Demographics of the victims

All the victims identified in the present study were male, which is unsurprising given that historically, males have been reported to die more by suicide than females and are more heavily involved in gambling than females [35, 42, 85]. In addition, males show more positive attitudes towards gambling than females [86,87,88,89]. This may be because gambling is considered a more masculine activity [90]. However, recent studies have shown an increased involvement by females in online lotteries and online gambling [10, 88, 91,92,93].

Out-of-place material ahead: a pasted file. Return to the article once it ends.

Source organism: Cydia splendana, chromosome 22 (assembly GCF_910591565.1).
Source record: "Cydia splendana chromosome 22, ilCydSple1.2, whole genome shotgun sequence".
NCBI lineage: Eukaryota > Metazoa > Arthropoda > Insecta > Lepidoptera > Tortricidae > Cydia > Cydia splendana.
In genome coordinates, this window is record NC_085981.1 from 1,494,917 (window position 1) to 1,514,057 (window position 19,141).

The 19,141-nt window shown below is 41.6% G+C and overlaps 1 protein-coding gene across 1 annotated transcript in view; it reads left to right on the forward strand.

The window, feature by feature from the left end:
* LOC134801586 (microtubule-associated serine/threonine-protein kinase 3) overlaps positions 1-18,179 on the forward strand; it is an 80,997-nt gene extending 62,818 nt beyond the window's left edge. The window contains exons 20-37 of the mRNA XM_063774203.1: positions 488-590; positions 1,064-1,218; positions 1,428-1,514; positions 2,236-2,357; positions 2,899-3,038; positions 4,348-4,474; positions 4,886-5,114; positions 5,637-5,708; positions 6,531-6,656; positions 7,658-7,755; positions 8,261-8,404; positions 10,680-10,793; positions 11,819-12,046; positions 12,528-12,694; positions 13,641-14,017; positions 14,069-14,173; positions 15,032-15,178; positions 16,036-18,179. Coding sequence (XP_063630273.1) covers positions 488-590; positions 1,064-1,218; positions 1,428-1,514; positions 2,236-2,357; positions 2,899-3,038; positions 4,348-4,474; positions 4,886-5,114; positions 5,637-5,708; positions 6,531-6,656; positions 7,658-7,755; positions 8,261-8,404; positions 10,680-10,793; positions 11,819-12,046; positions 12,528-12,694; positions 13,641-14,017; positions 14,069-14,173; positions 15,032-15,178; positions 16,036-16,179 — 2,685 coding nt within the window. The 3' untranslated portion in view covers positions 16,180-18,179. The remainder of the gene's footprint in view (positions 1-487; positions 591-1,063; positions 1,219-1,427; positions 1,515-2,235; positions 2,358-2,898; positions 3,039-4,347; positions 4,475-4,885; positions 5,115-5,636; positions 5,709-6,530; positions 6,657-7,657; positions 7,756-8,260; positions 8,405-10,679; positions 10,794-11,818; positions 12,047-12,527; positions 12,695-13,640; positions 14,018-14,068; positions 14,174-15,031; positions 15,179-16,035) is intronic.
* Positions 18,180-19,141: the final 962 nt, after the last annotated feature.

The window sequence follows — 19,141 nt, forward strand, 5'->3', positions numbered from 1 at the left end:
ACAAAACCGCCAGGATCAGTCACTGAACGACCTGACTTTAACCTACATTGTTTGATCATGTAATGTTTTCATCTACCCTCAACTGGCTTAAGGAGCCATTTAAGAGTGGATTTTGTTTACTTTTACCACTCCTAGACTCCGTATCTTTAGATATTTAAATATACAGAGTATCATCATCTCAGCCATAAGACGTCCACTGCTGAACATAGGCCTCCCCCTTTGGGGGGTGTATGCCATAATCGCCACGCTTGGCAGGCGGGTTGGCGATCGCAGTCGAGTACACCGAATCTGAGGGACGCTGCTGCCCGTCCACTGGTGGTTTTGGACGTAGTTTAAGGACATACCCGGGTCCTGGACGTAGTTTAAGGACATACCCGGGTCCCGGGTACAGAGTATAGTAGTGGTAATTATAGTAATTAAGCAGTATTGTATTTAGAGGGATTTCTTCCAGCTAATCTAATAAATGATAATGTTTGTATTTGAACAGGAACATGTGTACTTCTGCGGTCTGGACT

The present study found that all the suicide victims were below the age of 40 years, reflecting the different countries’ demographic characteristics; for example, a large proportion of the populations in EAC countries are below the age of 25 years based on the most recent census data: 68% in Uganda, 64% in Tanzania, 62% in Kenya, and 60% in Rwanda [94]. Moreover, youths are at a greater risk of both GD and suicidality [95]. In addition, some of the gambling-related suicides may be compounded by the high level of poverty in the region. Almost all the EAC countries are in the low-income countries’ economy categories, apart from Tanzania, a middle-income country [96]. This is expected to get worse due to the COVID-19 pandemic in the region [97]. The majority of the individuals in East Africa survive on less than $US 2 a day and remain consistently supported by subsistence forms of farming or boda-boda riding (bicycle or motorcycle taxis common in EAC countries), a less lucrative form of business making individuals look for easier ways to earn a living like gambling [10]. A study carried out among Ugandan boda-boda men showed that low-income earners who have lots of free time with inadequate supervision from their employers are more likely to engage in gambling [35]. This increases the risk of GD and may increase the risk for gambling-related suicide.